Eyeing food trends for 2021
If there was an on-trend word for 2020, it would have been “unprecedented.” The word was often used by on-air talking heads and writers to describe the events we witnessed because of the COVID-19 pandemic.
The unprecedented times led to a shift from eating out to eating in due to foodservice restrictions and work-from-home situations, which not only threw a wrench into the food supply chain, but also altered the types of food people were consuming. Shopping online and fewer trips to the grocery store led shoppers to lean on old produce department standbys, such as potatoes, bananas and berries, but also the shelf-stable and frozen categories, which were up double-digit percentages in sales most of 2020.
“Even pre-pandemic, frozen produce was up double-digit percentages, and that’s only increased since” said Wendy Reinhardt Kapsak, CEO and president, The Produce for Better Health Foundation, during a Potato Expo session in early January. She noted that the Mediterranean diet, a supposed heart-healthy regiment that calls for seven to 10 servings of fruits and vegetables per day, is gaining in popularity. “The situation has never aligned better to stress fruits and vegetables as the most important diet decision you can make.”
Jonna Parker, Principal of IRI’s Fresh Center of Excellence, said consumers who suddenly had kids at home instead of at school wanted to do right by their families by eating healthy, but also wanted to do right by their sanity by eating easy-to-prepare food.
“Healthful and ease were the two biggest factors during the final months of 2020,” Parker said during Potato Expo. “Those really won out during the pandemic.”
What sort of trends will we see for food consumption in 2021? Food producers are in the situation of having not only to think about what people will want to eat, but where and how they’ll get their food.
Now that COVID vaccines are being distributed, we can expect to see a slow foodservice reopening during 2021, with a stress on “slow.” “Food producers should look at the five final months of 2020 to predict what the first of half of 2021 will be like,” Parker said.
“A lot of people are still a little skittish about eating at restaurants right now,” said Jack Li of Datassential, a food and beverage data firm, of elevated COVID numbers during late fall and early winter. “But if 2021 is anything like 2020, we should see that recede (as weather warms and vaccines become more widely available).”
Trending produce items
Produce-based snacks. Snacking in place of meals is a rising trend among young consumers with their always-on-the-go lifestyles. Keeping in line with a focus on healthier diets, produce-based snack food is a growing category, including fruit chips, especially tropical fruit, such as bananas and plantains.
In addition, fruit- and vegetable-based jerkies are included in Whole Foods’ recent “Top 10 Food Trends for 2021.”
“Jerky isn’t just for meat lovers anymore. Now all kinds of produce from mushrooms to jackfruit are being served jerky-style, providing a new, shelf-stable way to enjoy fruits and veggies. The produce is dried at the peak freshness to preserve nutrients and yumminess. If that’s not enough, suppliers are literally spicing things up with finishes of chili, salt, ginger and cacao drizzle,” WholeFoodsMarket.com reported.
Fermented cabbage. While the Mediterranean diet tends to be associated with heart health, gut health is another area of focus among health-conscious consumers these days. Pre- and probiotics have been on their radar for numerous years, but now look for postbiotics to gain more attention. Pre-, pro- and postbiotics are present in fermented foods, which is good news for cabbage producers, as sauerkraut and kimchi top the lists of readily available fermented foods.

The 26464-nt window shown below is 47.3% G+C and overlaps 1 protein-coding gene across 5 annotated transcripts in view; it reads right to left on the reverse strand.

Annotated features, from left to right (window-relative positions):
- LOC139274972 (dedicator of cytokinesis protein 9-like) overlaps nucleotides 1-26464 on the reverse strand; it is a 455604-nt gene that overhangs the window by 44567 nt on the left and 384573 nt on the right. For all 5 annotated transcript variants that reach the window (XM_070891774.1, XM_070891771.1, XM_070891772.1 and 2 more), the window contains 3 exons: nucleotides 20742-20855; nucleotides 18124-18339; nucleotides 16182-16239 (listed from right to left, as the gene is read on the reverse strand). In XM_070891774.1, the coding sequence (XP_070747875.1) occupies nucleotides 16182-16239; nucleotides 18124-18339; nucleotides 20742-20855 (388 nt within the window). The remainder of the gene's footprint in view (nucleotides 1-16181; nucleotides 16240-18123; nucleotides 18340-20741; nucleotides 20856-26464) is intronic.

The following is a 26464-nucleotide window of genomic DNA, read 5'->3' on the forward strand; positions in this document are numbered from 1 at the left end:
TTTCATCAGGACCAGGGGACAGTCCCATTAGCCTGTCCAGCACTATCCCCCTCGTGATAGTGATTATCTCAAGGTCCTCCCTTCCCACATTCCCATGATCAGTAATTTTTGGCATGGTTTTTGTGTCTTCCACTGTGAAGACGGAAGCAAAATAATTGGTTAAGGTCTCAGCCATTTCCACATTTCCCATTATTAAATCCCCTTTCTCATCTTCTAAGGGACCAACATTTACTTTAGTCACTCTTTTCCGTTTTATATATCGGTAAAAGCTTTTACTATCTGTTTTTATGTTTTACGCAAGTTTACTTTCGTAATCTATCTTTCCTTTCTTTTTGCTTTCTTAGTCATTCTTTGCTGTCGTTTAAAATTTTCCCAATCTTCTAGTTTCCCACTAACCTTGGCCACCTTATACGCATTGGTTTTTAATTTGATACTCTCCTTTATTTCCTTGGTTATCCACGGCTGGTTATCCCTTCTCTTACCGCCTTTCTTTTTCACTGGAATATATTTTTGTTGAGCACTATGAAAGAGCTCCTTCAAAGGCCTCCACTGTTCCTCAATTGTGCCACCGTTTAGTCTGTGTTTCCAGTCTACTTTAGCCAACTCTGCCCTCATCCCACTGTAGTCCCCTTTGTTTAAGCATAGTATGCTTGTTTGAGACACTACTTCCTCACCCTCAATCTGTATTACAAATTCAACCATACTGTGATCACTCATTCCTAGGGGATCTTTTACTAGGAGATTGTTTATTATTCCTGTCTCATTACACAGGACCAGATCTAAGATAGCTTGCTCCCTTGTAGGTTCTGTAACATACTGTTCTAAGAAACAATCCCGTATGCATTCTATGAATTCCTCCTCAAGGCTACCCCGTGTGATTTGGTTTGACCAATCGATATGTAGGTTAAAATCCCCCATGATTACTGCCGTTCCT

“Now we’re learning about postbiotics — the metabolites (or end products) of the fermentation that goes on in the gut by probiotics,” wrote registered dietician Frances Largeman-Roth in a December 2020 USA Today article. “Postbiotics are being studied for anti-inflammatory and antioxidant benefits and may also help bolster the immune system and improve the gut barrier.”
Microgreens. Microgreens is an ongoing trend that is expected to continue with 7.5% growth during the period of 2020-25, according to Mordor Intelligence. They’re popular with consumers because they’re visually appealing additions to salads and other dishes, but more so because of their extremely high nutrient content. For producers, they have a quick growing cycle and can be produced through vertical farming.
Implementing microgreens into ready-to-eat salad products or health-focused smoothie drinks for on-the-go consumers could be a good marketing tool for food producers.
Hot peppers. When the crisis hit, we saw consumers gravitate toward what they know and are used to in the produce department. After nearly a year of this, people are likely going to be looking to spice up their daily intake, literally spice up. Based on recipe searches, Pinterest Predicts reported that “spicy is the new umami” in 2021. For produce producers, that can come in the way of ready-to-eat options with spicy and international flavor combinations — such as African, Latin and Asian — as well as hot condiments, like jalapeno jellies or sweet-and-spicy salsas. In addition, according to the University of Pennsylvania, capsaicin, which gives hot peppers their heat, has been shown to help lower LDL (bad) cholesterol, boost metabolism and promote gut health.
In foodservice, Li said innovation has been lacking during the pandemic and producers and chefs should work together to spice up menus to stand out as consumers start to look for new offerings.
“People are tired of eating what they’ve been eating for the past nine months,” Li said.
Top photo: Hippie Snacks makes a variety of produce-based snack foods, including cauliflower crisps, avocado crisps, coconut clusters and, most recently, almond crisps.